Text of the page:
Pratt & Whitney PW2000

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PW2000/F117
Pw2000 cutaway high.jpg
Cutaway drawing of the PW2000 engine
Type Turbofan
Manufacturer Pratt & Whitney
First run 1980s
Major applications Boeing 757
C-17 Globemaster III
Ilyushin Il-96M

The Pratt & Whitney PW2000, also known by the military designation F117, is a series of high-bypass turbofan aero engines with a thrust range from 37,000 to 43,000 lbf (165 to 190 kN). Built by Pratt & Whitney, they were designed for the Boeing 757. As a 757 powerplant, these engines compete with the Rolls-Royce RB211.[1]

Design and development[edit]

The PW2000 is a dual-spool, axial air flow, annular combustion, high by-pass turbofan with a dual-channel Full authority digital engine control (FADEC) system. It was certified in 1984 as the first civilian FADEC-controlled aviation engine.[2]

MTU Aero Engines holds a 21.2% stake in the engine, having developed the low-pressure turbine and turbine exit casing as well as producing critical parts of the low-pressure turbine, the turbine exhaust casing, high-pressure compressor and high-pressure turbine components.

The first PW2000 series engine, the PW2037, powered the Boeing 757-200 and entered service with Delta Air Lines as the launch customer for the civil aviation version of the engine.

An F117 from a C-17 Globemaster III during a post-flight inspection

Other than the 757, the PW2000 series engines also power the C-17 Globemaster III military transport; the United States Department of Defense designation for the engine is F117,[3][4] with the specific variant used on the C-17 being the F117-PW-100.[5] The powerplant first flew on the C-17 in 1991.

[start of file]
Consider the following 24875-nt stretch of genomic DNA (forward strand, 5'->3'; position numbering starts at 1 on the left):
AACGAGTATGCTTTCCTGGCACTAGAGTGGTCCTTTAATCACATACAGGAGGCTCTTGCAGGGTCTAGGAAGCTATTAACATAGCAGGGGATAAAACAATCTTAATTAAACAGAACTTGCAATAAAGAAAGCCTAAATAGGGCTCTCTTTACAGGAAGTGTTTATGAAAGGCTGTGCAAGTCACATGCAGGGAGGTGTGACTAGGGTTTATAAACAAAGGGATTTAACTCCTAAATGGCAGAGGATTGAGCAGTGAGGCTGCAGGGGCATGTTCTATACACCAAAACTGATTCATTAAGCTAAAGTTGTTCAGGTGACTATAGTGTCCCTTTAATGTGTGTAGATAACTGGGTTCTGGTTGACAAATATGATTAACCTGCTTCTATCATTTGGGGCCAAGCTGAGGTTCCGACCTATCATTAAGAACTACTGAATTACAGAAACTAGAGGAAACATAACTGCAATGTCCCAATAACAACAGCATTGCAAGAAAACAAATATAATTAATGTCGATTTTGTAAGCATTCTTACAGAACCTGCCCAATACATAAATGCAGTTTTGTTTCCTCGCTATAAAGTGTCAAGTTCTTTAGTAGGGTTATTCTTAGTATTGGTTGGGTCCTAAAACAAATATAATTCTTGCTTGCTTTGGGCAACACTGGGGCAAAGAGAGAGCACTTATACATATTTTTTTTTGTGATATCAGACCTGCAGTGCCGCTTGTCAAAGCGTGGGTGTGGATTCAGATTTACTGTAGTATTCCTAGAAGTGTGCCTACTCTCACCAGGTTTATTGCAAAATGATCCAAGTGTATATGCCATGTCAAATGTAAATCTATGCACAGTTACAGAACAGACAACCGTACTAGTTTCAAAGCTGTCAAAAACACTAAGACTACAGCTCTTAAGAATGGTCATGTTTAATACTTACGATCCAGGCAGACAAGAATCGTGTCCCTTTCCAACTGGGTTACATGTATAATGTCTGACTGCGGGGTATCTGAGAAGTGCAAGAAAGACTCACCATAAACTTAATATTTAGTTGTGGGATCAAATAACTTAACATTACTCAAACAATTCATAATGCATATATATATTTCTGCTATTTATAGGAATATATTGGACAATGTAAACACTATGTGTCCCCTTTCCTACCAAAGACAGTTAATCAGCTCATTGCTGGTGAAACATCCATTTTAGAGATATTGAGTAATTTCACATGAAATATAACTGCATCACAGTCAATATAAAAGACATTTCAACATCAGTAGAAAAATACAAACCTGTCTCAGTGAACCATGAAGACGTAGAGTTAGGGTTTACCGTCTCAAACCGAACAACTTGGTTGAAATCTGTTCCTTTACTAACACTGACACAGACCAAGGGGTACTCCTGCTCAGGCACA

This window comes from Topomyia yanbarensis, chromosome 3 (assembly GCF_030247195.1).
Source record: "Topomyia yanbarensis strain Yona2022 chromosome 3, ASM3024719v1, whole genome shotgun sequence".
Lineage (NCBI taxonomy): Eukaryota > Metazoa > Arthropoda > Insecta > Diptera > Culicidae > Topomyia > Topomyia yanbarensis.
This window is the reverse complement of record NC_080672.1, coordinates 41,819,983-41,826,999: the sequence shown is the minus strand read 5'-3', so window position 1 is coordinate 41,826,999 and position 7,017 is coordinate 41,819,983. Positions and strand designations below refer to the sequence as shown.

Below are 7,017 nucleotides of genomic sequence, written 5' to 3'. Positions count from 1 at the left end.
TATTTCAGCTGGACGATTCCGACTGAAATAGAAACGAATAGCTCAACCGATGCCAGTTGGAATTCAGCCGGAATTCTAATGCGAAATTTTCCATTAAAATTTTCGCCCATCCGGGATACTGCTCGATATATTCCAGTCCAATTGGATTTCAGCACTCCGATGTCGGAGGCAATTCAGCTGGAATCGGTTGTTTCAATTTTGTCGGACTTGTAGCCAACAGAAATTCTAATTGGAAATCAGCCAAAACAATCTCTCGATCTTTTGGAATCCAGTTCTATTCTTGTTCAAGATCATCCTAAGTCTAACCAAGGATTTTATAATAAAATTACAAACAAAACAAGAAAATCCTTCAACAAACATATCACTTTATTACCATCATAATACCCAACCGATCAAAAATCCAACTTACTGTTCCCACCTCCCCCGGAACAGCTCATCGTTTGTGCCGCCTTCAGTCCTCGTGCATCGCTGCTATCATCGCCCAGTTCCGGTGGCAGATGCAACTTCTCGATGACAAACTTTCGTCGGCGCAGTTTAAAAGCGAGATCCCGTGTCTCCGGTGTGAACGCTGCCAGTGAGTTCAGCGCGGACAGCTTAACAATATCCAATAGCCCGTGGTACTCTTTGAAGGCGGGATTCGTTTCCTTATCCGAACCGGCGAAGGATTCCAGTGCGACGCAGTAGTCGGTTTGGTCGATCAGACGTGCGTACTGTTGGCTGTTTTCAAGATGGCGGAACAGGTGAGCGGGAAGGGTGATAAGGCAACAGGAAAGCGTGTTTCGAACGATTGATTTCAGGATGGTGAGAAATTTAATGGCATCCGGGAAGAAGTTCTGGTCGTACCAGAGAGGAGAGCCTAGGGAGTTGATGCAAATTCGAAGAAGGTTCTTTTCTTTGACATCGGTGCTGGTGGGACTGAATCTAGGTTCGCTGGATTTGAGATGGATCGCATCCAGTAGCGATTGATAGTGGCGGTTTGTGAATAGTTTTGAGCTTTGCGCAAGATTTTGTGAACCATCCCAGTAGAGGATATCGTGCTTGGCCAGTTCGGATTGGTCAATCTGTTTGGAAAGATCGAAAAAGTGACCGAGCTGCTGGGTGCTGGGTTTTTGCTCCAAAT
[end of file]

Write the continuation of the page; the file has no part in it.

The PW2000 also powered the abortive Ilyushin Il-96M; the engine first flew on the Il-96M in 1993.

On October 16, 2008 the NTSB recommended that the FAA issue urgent new inspection procedures on the PW2037 model of the engine, following an uncontained turbine failure event in August 2008. The NTSB recommended that the FAA order PW2037 engines inspected beyond a threshold of flight hours or flight cycles less than that of the event engine, and be reinspected at regular intervals.[6]

The latest build standard, named PW2043, launched in 1994. It provides over 43,000 lbf (190 kN) of thrust. Previous generations of engines can be converted to the PW2043 version.

Applications[edit]

Specifications (F117-PW-100)[edit]

Data from "F-117-PW-100". Pratt & Whitney. Retrieved 10 July 2013. 

General characteristics

  • Type: Turbofan
  • Length: 146.8 inches (3,729 mm)
  • Diameter: 84.5 inches (2,146 mm)
  • Dry weight: 7,100 pounds (3,221 kg)

Components

  • Compressor: Axial
  • Combustors: Annular
  • Turbine: 8 stage axial
  • Fuel type: Jet-A Aviation Kerosene

Performance

See also[edit]

Comparable engines
Related lists

References[edit]

  1. ^ "PW2000 Engine: Lowest Operating Cost for Mid-Range-Thrust Engines" (PDF; 28 KB). Pratt & Whitney. October 2012. Retrieved 10 July 2013. 
  2. ^ "PW2000 Engine". Pratt & Whitney. Retrieved 10 July 2013. 
  3. ^ Majumdar, Dave (March 7, 2012). "USAF seeks to bypass aircraft engine manufacturers". FlightGlobal. Retrieved 2012-09-05. 
  4. ^ National Research Council (2007). Improving the Efficiency of Engines for Large Nonfighter Aircraft. Washington, D.C.: National Academies Press. p. 38. ISBN 978-0-309-17913-3. 
  5. ^ "Factshets: C-17 Globemaster III". United States Air Force. Archived from the original on 2012-07-20. Retrieved 2012-09-05. 
  6. ^ NTSB Safety Recommendation A-08-85 Urgent and -86, National Transportation Safety Board, Oct 16, 2008

External links[edit]